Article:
“Where shall we meet on Saturday?”
“Uhmmmmm, Don’t know.”
“Waaaaay too early for Red Cups and Gingerbread lattes”
“Yeah, certainly is – even if they do taste so good!”
… [pause for contemplation of christmas coffees from Starbucks] …
“OH! There’s this new place on Frederick Street that I want to try”
“OK, what’s it called?”
“Fredricks Coffee House”
That’s pretty much how the conversation went on Friday when Mel and I were deciding where to meet on Saturday morning. I’d never heard of the place, let alone having actually visited and so it was settled – time to try somewhere new and independent.
With the sun shining (as previously mentioned in Weekend Walkies) the city centre seemed full of people and whilst some people were under the gross misapprehension that when it’s sunny in this city it’s also warm others, like us, had planned ahead. After a little bit of shopping (read: laughing at some of the ridiculous gift sets you can buy people for Christmas – leopard print cards, really?) it was time for the all important caffeine boost.
When you walk up the (slightly dingy) stairs – Fredricks Coffee House is on the first floor -you are greeted by a couple of trees in pots and glass door that looks like an oversized PVC window. Perhaps not the best start, but everything is different when you come into the brilliant light of the main room. The enormous picture windows cover pretty much the entirety of the wall looking out to the street and fills the room with so much light that you stand blinking for a second. Once that’s over you realise that this is like going for a coffee in someone’s front room. Well, their front room and the one they’ve knocked into next door.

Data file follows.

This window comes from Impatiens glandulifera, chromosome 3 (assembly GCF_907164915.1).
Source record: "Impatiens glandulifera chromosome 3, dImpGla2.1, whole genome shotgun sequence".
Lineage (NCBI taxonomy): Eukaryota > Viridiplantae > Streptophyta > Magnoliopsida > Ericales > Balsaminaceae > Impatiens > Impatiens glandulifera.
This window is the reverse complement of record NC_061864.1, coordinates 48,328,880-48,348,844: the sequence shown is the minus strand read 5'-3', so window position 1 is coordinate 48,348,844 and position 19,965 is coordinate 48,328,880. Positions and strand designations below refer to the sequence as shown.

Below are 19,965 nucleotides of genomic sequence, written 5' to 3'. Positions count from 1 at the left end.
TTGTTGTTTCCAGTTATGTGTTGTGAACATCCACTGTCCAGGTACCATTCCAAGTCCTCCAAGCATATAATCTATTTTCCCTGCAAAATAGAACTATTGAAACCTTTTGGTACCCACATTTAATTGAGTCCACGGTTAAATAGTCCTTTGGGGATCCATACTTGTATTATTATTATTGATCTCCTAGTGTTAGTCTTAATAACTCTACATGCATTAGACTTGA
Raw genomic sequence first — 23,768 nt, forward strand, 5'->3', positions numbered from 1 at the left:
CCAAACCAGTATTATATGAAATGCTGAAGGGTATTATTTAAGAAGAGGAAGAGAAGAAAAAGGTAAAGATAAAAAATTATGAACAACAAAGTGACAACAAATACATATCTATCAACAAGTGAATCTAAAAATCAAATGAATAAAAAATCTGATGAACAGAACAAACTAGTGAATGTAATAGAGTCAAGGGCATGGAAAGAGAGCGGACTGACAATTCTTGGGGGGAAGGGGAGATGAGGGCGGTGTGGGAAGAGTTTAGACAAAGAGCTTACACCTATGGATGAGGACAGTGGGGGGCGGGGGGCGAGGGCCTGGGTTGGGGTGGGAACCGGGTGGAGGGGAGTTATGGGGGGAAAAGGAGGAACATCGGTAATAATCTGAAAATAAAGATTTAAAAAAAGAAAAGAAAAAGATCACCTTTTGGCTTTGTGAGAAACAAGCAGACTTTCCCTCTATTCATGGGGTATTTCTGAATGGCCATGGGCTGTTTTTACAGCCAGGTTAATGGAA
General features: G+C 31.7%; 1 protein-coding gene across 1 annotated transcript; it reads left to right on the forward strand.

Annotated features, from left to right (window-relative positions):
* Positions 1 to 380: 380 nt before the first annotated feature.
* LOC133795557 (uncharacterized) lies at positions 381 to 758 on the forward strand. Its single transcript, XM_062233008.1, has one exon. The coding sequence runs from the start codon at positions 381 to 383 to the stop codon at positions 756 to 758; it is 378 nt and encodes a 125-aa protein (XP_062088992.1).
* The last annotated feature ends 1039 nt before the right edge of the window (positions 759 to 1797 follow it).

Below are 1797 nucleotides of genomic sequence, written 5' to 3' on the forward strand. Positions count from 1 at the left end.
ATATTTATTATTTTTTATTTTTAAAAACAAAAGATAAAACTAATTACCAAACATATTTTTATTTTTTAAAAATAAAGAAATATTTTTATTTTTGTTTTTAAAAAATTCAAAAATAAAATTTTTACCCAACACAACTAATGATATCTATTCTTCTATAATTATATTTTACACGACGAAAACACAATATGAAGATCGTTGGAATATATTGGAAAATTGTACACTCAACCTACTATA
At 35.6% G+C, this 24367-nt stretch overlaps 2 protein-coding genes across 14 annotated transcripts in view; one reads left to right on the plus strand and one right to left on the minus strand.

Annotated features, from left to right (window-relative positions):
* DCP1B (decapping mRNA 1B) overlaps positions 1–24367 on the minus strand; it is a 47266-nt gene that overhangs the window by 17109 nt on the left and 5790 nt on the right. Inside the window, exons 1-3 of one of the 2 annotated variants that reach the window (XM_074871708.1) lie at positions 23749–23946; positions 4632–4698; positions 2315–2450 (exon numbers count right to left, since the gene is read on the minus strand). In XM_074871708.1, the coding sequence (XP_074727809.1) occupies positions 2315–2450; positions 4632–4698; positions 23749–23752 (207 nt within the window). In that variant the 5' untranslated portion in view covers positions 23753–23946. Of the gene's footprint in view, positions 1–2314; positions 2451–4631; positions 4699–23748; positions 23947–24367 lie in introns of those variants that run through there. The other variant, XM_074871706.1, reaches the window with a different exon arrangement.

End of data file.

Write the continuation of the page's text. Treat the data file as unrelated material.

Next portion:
The walls are a fresh, bright blue with an assortment of chairs and tables of various sizes, a few sofas and a cow hide rug thrown in front of the fire for good measure. We opted for a table in the window, with a view up to George St (or down to the tram works, depending on what direction you were facing) and out on to Fredrick St itself – a perfect table for people watching, as it so happened. We went fairly basic with our orders, ordering a double shot cappuccino and a double shot americano. They duly arrived (my
americano with the tiniest thimble of warm milk, so small ‘cute’ is the obvious word to describe it, probably for the best that I drink it black), mine in a slightly oversized cup but tasted great. Despite a rather appetising snack/light bite menu we were only there for coffee and so decided to share a muffin, which also transpired to be a good idea as our orange and cranberry treat was at least the size of the saucer and definitely as tall as the coffee cups, in saying that though it was rather delicious (and didn’t last very long).
We actually stayed at our spot by the window for quite a while, happily soaking up the sun and watching the passers by below. During this time we struggled to come up with a way of describing the place without sounding a bit twee. It’s quite quaint (but that’s vastly over used in this city, usually along the lines of “GEEEEE! Ain’t this place so quaint?”) and it’s just nice (which tends to have the implication of: A, actually being a little dull and B, used in the phrase “It’s nice, but…”) but neither of these really convey what we mean by them. The best we can come up with – apart from going for coffee in someone’s living room – is it feels like it should be in St Andrews, or some other medium sized town, or perhaps somewhere out in suburbia, but not really in the New Town. But that, I think, will be its major success. The New Town by its nature is full of utilitarian coffee chains to which you go just to get your coffee, or perhaps to sit down for five minutes; where as with somewhere like Fredricks Coffee House it is more about sitting in and enjoying your coffee and conversation in a relaxed, calming environment. So Fredricks might be a little out of the ordinary for its location, but I’d say it may well be that little oasis of calm that serves great coffee we all want – even if it really should have an apostrophe in its name.